Michael Badgley wanted a chance to kick it from 64 yards.
He had to settle for 59.
After the Chargers opted to try a Hail Mary with one second to go in the first half, they received an untimed down after Philip Rivers drew Jordan Willis offsides.
Head Coach Anthony Lynn wasted little time sending his rookie kicker out onto the field.
In fact, Badgley was champing at the bit, begging for a chance at the 59-yarder.
“That young man was pulling my tail,” he said. “(He kept saying) ’Coach let me kick. Coach let me kick.’ I was going to let him kick it.”
Boy, did he ever deliver.
Badgley blasted it through the uprights, giving the Bolts a spark as they headed into halftime with a 17-12 lead.
It was the highlight of what proved to be a record-setting day for Badgley as his 59-yard field goal to end the first half was the longest in franchise history. Nate Kaeding previously held the record with a 57-yard field goal back in 2008.
While Badgley said he can make it from well over 60 yards in practice, he explained how this was the longest field goal he’s ever made in a game since he’s started playing.
He also had no doubt it was going through as he watched it sail through the air.
“It’s one of those situations where once you feel it come off your foot, you know you’ve got a chance and (I) saw it go over the crossbar,” he said. “(We) went into halftime with a nice lead…(it’s) not much different (than kicking any other field goal). Everything’s the same swing. In that situation, when I go out there, I swing my leg. They just called timeout so I wanted to stay loose and just feel good.”
Philip Rivers and the Chargers offense has been lights-out all year, ranking among the NFL’s best in total offense (fifth), points per game (sixth), passing (eighth) and rushing (10th) among a litany of other categories.
However, while they put up strong numbers by league standards, Sunday fell short of their left expectations. They still managed to move the ball, they found the end zone only twice, giving Badgley numerous opportunities. He ended up making all four of his field goal attempts (59, 31, 32, 45) and both extra points.
As a result, he totaled 14 points on the afternoon to bring his career total to 62, passing Dennis Partee for the most by a Chargers kicker through seven career games.
“It’s cool to come in here and just be blessed with the opportunity,” Badgley said. “I wasn’t with the team in preseason or any of that. (My opportunity) came a couple of weeks in. Just how these guys have welcomed me to this organization, my teammates, it’s awesome to go out there and do something like that and show them what I’ve got.”
Thus, you can understand why Rivers and company have all the confidence in the world in Badgley.
“It’s awesome (to have him),” number 17 said. “It gives you confidence that you have in him, and I think just like it’s one game at a time, it’s one kick at a time and everything is new… He’s a football player, at least from what I’m gathering. He played a little quarterback and safety in high school. He hasn’t been a kicker his whole life, not that being a kicker your whole life is a negative by any means, but I’ve seen him throw the football; he can throw the heck out of the ball. Just the way he carries himself I guess is a little more like a guy who has played other positions in his life.”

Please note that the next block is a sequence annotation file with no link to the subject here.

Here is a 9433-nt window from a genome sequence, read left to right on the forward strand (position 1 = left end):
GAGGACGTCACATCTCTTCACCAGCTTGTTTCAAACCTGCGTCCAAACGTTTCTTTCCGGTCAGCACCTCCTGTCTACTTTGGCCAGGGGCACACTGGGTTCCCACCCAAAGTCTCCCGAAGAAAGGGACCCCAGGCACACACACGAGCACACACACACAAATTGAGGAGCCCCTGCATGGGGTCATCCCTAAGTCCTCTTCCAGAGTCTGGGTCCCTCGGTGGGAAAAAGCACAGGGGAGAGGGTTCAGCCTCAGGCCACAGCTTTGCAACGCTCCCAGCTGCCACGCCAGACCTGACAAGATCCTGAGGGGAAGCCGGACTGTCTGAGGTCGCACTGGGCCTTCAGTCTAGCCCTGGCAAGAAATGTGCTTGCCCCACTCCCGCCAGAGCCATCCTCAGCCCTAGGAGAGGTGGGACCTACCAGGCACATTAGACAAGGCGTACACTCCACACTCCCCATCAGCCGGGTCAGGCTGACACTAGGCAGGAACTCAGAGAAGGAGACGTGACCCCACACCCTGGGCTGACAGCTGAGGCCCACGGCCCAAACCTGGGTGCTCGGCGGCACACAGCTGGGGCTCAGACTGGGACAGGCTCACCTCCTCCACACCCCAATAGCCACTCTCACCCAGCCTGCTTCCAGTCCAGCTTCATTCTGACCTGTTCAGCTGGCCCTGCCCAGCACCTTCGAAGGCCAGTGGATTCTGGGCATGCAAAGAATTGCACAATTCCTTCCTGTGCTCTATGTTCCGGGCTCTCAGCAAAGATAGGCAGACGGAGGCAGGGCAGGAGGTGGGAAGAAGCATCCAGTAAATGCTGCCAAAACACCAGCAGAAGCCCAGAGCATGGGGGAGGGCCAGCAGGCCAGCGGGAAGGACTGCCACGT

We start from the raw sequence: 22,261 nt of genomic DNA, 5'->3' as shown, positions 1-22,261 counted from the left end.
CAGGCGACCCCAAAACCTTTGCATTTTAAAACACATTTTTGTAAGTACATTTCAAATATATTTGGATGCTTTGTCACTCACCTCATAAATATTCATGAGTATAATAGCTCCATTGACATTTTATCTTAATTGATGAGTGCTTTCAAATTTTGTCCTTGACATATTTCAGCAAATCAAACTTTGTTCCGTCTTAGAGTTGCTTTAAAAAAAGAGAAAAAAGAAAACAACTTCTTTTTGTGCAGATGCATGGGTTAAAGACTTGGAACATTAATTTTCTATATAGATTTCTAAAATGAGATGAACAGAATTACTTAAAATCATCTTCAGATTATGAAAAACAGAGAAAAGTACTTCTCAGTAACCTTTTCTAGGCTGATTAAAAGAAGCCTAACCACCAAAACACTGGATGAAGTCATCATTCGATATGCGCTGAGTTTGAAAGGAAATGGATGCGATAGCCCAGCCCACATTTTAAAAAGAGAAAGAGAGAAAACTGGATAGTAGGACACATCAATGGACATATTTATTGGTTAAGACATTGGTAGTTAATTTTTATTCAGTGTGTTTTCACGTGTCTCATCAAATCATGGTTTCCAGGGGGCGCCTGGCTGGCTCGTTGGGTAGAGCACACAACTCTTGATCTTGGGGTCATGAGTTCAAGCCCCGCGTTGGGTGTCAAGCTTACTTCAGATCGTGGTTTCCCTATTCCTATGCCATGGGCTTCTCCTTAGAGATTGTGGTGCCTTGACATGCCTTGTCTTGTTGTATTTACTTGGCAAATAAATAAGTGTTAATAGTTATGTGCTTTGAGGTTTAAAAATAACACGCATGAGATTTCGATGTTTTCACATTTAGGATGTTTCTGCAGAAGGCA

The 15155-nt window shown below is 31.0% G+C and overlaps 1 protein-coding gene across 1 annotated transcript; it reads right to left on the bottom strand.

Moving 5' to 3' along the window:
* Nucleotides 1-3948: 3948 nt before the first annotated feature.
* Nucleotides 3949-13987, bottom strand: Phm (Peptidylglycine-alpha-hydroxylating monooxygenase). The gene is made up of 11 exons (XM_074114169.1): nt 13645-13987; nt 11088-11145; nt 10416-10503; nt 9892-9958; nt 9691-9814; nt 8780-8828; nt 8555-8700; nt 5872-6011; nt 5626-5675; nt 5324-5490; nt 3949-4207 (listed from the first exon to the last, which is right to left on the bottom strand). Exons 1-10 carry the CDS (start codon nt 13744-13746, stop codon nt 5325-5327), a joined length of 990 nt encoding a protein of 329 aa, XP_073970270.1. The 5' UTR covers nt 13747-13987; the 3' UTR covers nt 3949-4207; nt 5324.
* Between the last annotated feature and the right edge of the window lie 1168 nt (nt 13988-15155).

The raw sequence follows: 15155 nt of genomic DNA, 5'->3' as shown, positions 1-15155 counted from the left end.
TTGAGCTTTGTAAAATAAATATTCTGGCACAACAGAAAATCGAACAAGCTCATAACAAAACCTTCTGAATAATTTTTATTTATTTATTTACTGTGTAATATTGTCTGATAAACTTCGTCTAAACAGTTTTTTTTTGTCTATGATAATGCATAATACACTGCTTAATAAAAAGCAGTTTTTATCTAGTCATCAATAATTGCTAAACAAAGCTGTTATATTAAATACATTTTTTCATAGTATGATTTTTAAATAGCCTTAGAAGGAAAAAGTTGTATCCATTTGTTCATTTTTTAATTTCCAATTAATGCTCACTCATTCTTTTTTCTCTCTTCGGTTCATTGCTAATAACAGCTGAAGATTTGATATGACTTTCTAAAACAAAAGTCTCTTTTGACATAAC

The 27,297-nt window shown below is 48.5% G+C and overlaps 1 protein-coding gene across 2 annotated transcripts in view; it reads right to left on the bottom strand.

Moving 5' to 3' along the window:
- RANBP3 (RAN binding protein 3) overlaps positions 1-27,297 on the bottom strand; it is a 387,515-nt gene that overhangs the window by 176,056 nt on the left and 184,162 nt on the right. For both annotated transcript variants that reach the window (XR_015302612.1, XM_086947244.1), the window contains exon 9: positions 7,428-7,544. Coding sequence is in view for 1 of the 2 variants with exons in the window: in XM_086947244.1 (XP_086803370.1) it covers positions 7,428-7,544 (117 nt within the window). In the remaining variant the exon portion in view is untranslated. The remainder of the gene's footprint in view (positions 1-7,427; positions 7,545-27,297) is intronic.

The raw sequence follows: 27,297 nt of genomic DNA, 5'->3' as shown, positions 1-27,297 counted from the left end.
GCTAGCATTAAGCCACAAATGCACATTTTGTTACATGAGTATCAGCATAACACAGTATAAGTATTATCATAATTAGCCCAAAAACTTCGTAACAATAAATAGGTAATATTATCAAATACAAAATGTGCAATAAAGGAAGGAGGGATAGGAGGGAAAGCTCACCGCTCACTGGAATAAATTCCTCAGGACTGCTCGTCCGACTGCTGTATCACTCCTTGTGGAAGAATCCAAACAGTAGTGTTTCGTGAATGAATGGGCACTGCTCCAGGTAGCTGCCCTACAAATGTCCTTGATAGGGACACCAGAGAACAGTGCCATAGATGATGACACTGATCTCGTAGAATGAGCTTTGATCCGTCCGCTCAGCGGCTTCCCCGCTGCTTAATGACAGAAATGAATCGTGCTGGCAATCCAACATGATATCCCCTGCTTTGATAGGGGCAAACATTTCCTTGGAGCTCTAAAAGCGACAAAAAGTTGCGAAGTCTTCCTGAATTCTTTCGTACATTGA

“We’ve had our kicking woes in the past, and I think as an offense, (with Badgley) it makes us more confident that we can score points whenever we cross the 50,” added Russell Okung. “I think it’s great. Throughout the week, Badgley always wants to get as many long field goals as possible. He really wants to challenge himself to be a great kicker, and to see that come into fruition on a Sunday during a real game in real time, it’s huge because it shows that he wants that pressure and he wants to deliver for the team.”
Lynn also explained how Badgley’s presence changes the way he manages a game.
“When I get down inside the 50 and the 40, I’m not thinking about fourth downs and going for it as much,” he said. “It’s good to have a kicker that has leg strength.”
What made Badgley’s performance even more impressive was it came on the heels of an atypical week of practice. With heavy rain altering the Chargers’ practice schedule, including a Thursday walk-through session in a local high school gym on what typically is a heavy kicking day, the rookie wasn’t able to go through his usual routine.
It obviously didn’t matter.
“We didn’t get to practice field goals Thursday because of rain, so we practiced today I guess,” Lynn joked. “We normally score more touchdowns than (we did today), but sometimes you’ve just got to play complementary football. I thought that special teams did that today with the field goals and the coverage.”
Badgley also had ice in his veins with a 45-yard kick with less than a minute remaining.
Miss it and the Bengals have the ball at their own 35 with 1:01 to go in the game needing a field goal of their own to win the game.
Instead, the rookie drilled it, capping a record-setting day that he’ll long remember.
However, when it comes to kicking, Badgley explained he has a short memory.
“It’s just one of those things where you’re going one kick at a time, whether it’s practice or in a game,” he said. “You’re just going play by play, and it’s one of those situations that came up Sunday night. Had to go get the job done. And then in a game like this, coach calls your name, you’ve got to go do your job.... You just think about what you know you’re comfortable doing and what you’ve been doing your whole life, and how you feel and win your teammates over. They feel confident in you and get the coaches to feel confident in you. Just be a pro. That’s what I kind of am always. Just be a pro.”